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and we have to do everything that we can to ensure that the interests and the future of this vital and sensitive region are protected. >> reporter: overshadowing the council's soft power agenda and decision making by consensus concerns about member state russia's involvement in the ukraine and military operations in the arctic. that could cast a shadow over american leadership of the arctic council. >> how will the americans be able to take actions against the ukraine and at the same time, interfering with the arctic council. maybe they can find a way to do it i'm not sure how you do it. >> then there's concerns about the sea bed of the arctic ocean canada u.s. and russia are all look beyond their 200 nautical mile limit, to the store of vast
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oil and gas reserves that lie underneath. as the northern sea ice melts those reserves could become accessible. that could increase warming that is already twice as fast as elsewhere on the planet. cooperating against climate change may be taking off but some say it's too little too late. as well, the distractions of geopolitics come at an inconvenient time for the pressing work that lies ahead. daniel lack, al jazeera. the calbuco volcano isn't likely to erupt again but it's still pushing out ash. lucia newman got a close up look at the volcano from the air and saw how it's affecting those nearby.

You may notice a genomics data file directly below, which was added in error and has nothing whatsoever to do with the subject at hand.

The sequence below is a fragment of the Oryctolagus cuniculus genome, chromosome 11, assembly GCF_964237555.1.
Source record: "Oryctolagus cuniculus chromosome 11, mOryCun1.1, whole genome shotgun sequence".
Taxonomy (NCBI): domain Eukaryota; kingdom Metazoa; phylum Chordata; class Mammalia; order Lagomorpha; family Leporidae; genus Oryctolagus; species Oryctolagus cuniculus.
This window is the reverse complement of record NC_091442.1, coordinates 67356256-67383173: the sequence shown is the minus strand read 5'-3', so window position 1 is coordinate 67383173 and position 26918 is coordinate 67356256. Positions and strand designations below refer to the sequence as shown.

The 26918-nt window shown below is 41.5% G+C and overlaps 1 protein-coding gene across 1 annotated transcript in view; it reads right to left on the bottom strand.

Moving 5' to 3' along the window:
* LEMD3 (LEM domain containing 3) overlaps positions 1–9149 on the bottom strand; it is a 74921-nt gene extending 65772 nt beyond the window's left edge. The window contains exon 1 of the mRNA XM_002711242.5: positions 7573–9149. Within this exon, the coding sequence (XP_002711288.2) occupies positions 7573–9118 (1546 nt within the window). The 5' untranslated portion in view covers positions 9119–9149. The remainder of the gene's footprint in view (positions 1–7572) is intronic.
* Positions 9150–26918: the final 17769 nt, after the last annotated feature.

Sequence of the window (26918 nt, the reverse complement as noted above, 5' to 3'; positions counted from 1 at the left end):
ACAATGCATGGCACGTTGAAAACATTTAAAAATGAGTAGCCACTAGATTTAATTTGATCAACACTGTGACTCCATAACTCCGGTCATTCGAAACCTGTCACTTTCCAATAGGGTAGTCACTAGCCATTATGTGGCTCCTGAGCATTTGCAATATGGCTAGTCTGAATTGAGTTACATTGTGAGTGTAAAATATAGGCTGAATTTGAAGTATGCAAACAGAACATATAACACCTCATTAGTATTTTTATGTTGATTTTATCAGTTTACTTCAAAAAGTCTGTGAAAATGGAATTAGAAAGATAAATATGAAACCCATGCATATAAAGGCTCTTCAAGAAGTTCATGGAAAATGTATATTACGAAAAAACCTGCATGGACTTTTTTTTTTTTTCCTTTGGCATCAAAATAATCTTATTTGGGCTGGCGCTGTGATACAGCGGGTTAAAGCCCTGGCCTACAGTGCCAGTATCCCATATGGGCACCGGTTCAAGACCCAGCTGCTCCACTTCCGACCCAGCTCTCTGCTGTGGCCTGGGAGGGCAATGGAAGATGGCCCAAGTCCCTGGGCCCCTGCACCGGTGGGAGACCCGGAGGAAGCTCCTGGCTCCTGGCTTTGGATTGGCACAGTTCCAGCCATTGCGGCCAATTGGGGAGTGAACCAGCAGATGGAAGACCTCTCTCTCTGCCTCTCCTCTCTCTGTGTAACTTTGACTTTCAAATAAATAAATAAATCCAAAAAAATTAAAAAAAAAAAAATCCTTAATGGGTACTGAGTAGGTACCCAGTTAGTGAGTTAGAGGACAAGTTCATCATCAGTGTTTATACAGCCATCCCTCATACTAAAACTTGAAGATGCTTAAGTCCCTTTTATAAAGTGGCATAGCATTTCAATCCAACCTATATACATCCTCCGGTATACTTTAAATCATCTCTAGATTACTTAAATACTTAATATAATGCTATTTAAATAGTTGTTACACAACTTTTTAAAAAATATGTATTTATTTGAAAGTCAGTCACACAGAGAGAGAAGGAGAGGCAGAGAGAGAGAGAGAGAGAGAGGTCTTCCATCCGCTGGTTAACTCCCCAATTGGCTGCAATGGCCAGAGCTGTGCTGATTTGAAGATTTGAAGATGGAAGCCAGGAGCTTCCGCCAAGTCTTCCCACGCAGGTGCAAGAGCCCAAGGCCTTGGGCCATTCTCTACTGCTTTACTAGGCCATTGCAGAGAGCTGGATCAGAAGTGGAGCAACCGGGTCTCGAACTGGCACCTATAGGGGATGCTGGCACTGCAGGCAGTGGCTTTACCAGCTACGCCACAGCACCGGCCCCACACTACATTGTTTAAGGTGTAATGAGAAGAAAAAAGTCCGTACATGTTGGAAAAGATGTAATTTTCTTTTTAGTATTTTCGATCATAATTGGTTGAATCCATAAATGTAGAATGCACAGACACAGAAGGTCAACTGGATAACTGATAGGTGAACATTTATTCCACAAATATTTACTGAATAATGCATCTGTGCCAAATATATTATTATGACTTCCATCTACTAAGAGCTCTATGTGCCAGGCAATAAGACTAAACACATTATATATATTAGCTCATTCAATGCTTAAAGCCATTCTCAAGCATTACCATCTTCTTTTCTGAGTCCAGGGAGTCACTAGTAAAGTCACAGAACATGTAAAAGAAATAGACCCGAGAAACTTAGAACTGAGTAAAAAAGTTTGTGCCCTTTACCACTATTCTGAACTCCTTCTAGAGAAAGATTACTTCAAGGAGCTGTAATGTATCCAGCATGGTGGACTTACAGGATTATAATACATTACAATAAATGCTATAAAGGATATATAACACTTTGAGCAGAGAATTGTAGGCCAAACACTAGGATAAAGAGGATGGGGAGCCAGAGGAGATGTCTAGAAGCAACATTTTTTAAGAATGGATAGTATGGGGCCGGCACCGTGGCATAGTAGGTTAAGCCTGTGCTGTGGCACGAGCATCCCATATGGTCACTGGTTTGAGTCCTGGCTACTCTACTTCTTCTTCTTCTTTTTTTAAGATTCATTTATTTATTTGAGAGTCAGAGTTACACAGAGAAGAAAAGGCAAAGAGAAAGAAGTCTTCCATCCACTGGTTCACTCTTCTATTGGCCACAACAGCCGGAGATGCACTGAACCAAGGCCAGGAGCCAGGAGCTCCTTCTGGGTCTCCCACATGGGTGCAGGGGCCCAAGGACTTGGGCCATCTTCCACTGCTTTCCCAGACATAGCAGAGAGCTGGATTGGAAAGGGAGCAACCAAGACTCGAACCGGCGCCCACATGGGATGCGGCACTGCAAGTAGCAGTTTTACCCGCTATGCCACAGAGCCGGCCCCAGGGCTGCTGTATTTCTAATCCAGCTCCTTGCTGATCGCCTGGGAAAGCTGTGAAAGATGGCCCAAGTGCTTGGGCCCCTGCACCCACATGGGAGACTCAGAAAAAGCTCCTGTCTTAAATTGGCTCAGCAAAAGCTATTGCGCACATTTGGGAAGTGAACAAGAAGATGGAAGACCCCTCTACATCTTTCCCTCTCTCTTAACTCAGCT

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>> a magnificent closer view of a volcano eruption. continuing to spew millions of tons of volcanic material. this is the closest they've come to the crater since the volcano first erupted late wednesday. what you see is not smoke but semi pulverized rock and ash. you can smell the sulfur. >> that's why the column is so black. >> reporter: a column that is causing havoc as it heads straight towards neighboring argentina and uruguay. down below the rivers are boiling from the hod rock and ash, covering the town ofence of
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ensetada. they have come to see what's left of their home . >> we're afraid looters will come to steal the little we have left. >> while the ash is not contaminated it can provoke respiratory problems and skin rashes. chile is a country prone to natural catastrophes like few others. in the last month alone there have been freakish floods and deadly mudslides in the desert. there have been forest fires from an unprecedented drought. and volcano eruptions from not one but two volcanos, many people are joking in fact that the only thing that's missing now are the locusts the people are determined ostay. >> i was born here, i'll stay with or without the volcano. >> reporter: a volcano showing no signs of relenting nor of
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allowing families to return home. lucia newman, al jazeera ensenada chile. >> the address to go to: town. there's a hitch - he wants you and your neighbours to find the bill for the shiny new luxury boxes and expressway exit and doesn't want to pay much rent. may not sound like a great deal, but over and over cities are muscled into municipally funded sports facilities over threat of leaving town, or promising a new team.